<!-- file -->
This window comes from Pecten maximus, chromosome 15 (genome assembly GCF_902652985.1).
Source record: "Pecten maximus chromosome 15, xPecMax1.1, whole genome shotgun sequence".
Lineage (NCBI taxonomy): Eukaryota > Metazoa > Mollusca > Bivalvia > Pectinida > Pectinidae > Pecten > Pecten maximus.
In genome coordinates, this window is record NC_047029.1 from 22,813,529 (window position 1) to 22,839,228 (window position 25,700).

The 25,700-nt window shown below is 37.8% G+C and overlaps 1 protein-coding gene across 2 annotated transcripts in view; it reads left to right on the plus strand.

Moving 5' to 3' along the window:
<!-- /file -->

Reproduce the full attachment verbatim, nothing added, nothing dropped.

This window comes from Pecten maximus, chromosome 15 (genome assembly GCF_902652985.1).
Source record: "Pecten maximus chromosome 15, xPecMax1.1, whole genome shotgun sequence".
Lineage (NCBI taxonomy): Eukaryota > Metazoa > Mollusca > Bivalvia > Pectinida > Pectinidae > Pecten > Pecten maximus.
In genome coordinates, this window is record NC_047029.1 from 22,813,529 (window position 1) to 22,839,228 (window position 25,700).

The 25,700-nt window shown below is 37.8% G+C and overlaps 1 protein-coding gene across 2 annotated transcripts in view; it reads left to right on the plus strand.

Moving 5' to 3' along the window: